Description
BACKGROUND

This invention relates to devices to prevent nut and bolt assemblies from loosening over time, and in particular to securing existing flare nut unions in refrigeration systems.

Standard nut and bolt assemblies are, of course, the mainstay fasteners employed for a virtually limitless number of applications. The instant invention addresses the common problem of preventing of loosening of these unions over time, and doing so in a simple, practical manner. This disclosure particularly addresses the often encountered problem of leaking flare nut unions in refrigeration systems. Refrigerant tubing is usually connected to various components in a refrigeration system by either soldering the union together, or by use of a flare nut. Since the flare nut provides a generally reliable fluid tight union it is often preferred as the simplest means for effecting a tubing connection. By the very nature of refrigeration systems, flare nut unions are subjected to a variety of environmental conditions which tend to reverse the torquing forces originally used to effect the union, resulting in refrigeration leaks at the joint. Unfavorable environmental conditions include frequently changing extremes of temperature conditions, and vibrations from refrigeration compressors, movement of trucks and automobiles, and the like. It would therefore be desirable to be able to add a device to existing flare nut unions to either prevent future refrigerant leakage, or to insure that a field repair of a leaking flare nut union is permanent.

Attempts have been made to help prevent leaks in fluid transfer unions, and various types of nut and bolt assemblies, as is evidenced by U.S. Pat. No. 4,645,242. In this Positive Lock High Pressure Mounting a bell-flared collar and compression nut assembly securing a fluid flow measuring device within a pipe is disclosed. In the event of high pressure disengagement of the collar and compression nut, significant disengagement of the assembly is prevented by an annular rib (60) connected to the cylindrical body portion (18), and end cap (66) secured to the compression nut forming a stop for the annular rib in the event of the assembly becoming disengaged.

Again, in U.S. Pat. No. 5,350,200 a tube coupling assembly for connecting first and second fluid-carrying tubes together is disclosed. Disengagement of the assembly is prevented by a plurality of circumferentially spaced and axially extending grooves within the barrel portion of a coupling nut. Similarly, in U.S. Pat. No. 5,188,398 a redundantly locked fluid coupling is disclosed which utilizes ratcheting teeth or sawtooth teeth in a circumferential surface of a coupling nut to prevent disengagement of a fluid coupling. In U.S. Pat. No. 5,131,690 a self locking connector is disclosed which prevents disengagement between two fluid carrying tubular members by interposing a collar having longitudinal slots in its forward end between the tubing to be temporarily interconnected.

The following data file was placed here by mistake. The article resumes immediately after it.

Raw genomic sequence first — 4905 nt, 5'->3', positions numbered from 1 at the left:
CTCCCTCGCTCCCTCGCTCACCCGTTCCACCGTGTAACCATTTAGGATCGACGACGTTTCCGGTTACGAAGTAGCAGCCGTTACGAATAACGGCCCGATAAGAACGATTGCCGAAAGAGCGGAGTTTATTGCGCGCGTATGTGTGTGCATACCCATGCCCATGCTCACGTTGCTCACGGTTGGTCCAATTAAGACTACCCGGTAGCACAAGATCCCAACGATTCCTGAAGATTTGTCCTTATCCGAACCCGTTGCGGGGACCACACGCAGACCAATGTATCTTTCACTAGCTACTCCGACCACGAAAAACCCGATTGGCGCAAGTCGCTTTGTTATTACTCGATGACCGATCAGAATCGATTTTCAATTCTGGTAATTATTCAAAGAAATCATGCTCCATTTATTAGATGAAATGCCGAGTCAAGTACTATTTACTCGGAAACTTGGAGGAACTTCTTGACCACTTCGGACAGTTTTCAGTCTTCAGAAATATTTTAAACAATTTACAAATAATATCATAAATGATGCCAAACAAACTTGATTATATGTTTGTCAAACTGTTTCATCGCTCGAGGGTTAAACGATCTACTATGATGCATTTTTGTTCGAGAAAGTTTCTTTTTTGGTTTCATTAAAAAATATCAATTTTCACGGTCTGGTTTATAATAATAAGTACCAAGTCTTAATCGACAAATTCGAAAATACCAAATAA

Additional coupling locking devices are disclosed in U.S. Pat. Nos. 5,127,679; 3,586,351; 1,639,407; and 1,139,671. In U.S. Pat. No. 5,127,679 a bushing with inner toothing for locking a joint together is disclosed; U.S. Pat. No. 3,586,751 teaches locking nuts on a combination taper and standard threaded tube; U.S. Pat. No. 1,639,407 describes deformable grooves within a nut and bolt combination to effect a locking union; U.S. Pat. No. 1,139,671 discloses a locking union between two pipe threads in which the threads of one compression nut eventually distort within the threads of a second compression nut, effecting a locking of the joint. While these various devices disclose useful joint securing assemblies they do not address the simple, reliable nut and bolt securing device of the instant invention, and in particular to the prevention of leaks in existing flare nut unions.

It is therefore a primary object of the invention to provide a simple, reliable nut and bolt securing device.

A further object of the invention is to provide a nut and bolt securing device to secure existing nut and bolt installations.

An additional object of the invention is to provide an addition to standard flare nut assemblies to provide for repair of existing flare nut installations so as to prevent future problems due to refrigerant leakage.

An additional object of the invention is to provide a device for securing flare nut assemblies in a manner to reduce freeze-thaw loosening of said device.

SUMMARY

These objects and others are accomplished with the nut and bolt securing device of the invention. In copending application Ser. No. 08/381,223, filed Jan. 31, 1995, a Fluid Tight Flare Nut Securing Assembly was disclosed. This application describes modifying existing flare nuts so that they have a threaded, rearward extension for connection to a compression nut with a deformable ferrule in between. The application further describes additional modifications for a standard flare nut, including versions of the invention combining flare nut and compression threads in one flare nut assembly; adding redundant compression ferrules and compression nuts to the assembly; providing redundant compression ferrules and compression nuts in counter rotation assembly.

These modifications of the standard flare nut provide a fluid tight flare nut union, but do not address correcting the problem with existing installations. It has been found that a simple, reliable device can be added to a flare nut union so as to prevent future fluid leaks at the union.